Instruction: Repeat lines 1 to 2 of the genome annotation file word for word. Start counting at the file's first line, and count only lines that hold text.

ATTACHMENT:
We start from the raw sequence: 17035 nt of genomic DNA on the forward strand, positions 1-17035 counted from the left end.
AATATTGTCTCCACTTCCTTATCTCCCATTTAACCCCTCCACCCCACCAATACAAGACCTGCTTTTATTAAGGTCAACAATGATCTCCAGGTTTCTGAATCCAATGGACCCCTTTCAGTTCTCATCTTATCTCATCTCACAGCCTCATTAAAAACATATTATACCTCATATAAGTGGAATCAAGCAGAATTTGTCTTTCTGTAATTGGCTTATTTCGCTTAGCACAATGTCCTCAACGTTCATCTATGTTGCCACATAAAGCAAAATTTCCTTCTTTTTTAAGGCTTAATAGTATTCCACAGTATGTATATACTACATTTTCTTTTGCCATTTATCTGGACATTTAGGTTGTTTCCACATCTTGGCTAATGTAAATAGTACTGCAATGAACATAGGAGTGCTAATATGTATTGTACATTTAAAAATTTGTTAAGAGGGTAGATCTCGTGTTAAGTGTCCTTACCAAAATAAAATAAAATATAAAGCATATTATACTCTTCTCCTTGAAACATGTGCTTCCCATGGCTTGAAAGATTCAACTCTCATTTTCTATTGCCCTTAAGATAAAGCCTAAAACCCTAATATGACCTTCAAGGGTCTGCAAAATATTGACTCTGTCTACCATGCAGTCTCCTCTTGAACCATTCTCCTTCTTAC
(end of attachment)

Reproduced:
We start from the raw sequence: 17035 nt of genomic DNA on the forward strand, positions 1-17035 counted from the left end.
AATATTGTCTCCACTTCCTTATCTCCCATTTAACCCCTCCACCCCACCAATACAAGACCTGCTTTTATTAAGGTCAACAATGATCTCCAGGTTTCTGAATCCAATGGACCCCTTTCAGTTCTCATCTTATCTCATCTCACAGCCTCATTAAAAACATATTATACCTCATATAAGTGGAATCAAGCAGAATTTGTCTTTCTGTAATTGGCTTATTTCGCTTAGCACAATGTCCTCAACGTTCATCTATGTTGCCACATAAAGCAAAATTTCCTTCTTTTTTAAGGCTTAATAGTATTCCACAGTATGTATATACTACATTTTCTTTTGCCATTTATCTGGACATTTAGGTTGTTTCCACATCTTGGCTAATGTAAATAGTACTGCAATGAACATAGGAGTGCTAATATGTATTGTACATTTAAAAATTTGTTAAGAGGGTAGATCTCGTGTTAAGTGTCCTTACCAAAATAAAATAAAATATAAAGCATATTATACTCTTCTCCTTGAAACATGTGCTTCCCATGGCTTGAAAGATTCAACTCTCATTTTCTATTGCCCTTAAGATAAAGCCTAAAACCCTAATATGACCTTCAAGGGTCTGCAAAATATTGACTCTGTCTACCATGCAGTCTCCTCTTGAACCATTCTCCTTCTTAC